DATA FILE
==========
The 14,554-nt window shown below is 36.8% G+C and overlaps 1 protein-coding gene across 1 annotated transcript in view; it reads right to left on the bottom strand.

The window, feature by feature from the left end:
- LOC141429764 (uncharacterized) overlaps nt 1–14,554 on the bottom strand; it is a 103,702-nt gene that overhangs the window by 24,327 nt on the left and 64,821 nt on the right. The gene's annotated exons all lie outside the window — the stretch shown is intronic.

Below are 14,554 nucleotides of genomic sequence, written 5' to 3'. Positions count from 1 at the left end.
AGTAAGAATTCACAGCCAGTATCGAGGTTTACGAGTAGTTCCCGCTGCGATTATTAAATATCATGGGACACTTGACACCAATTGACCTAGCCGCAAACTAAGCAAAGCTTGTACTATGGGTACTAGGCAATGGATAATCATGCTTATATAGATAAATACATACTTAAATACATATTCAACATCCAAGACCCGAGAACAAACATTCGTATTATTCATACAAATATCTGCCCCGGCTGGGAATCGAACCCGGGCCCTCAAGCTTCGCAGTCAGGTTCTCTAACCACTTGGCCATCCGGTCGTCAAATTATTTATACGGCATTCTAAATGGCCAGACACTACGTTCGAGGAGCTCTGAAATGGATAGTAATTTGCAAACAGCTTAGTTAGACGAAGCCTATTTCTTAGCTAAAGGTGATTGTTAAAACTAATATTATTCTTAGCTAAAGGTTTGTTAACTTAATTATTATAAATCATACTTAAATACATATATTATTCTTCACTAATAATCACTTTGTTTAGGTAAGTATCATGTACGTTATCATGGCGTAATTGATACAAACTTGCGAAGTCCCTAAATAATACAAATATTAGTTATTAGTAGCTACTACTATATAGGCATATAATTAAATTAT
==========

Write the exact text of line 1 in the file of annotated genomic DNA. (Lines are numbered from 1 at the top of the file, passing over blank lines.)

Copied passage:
The 14,554-nt window shown below is 36.8% G+C and overlaps 1 protein-coding gene across 1 annotated transcript in view; it reads right to left on the bottom strand.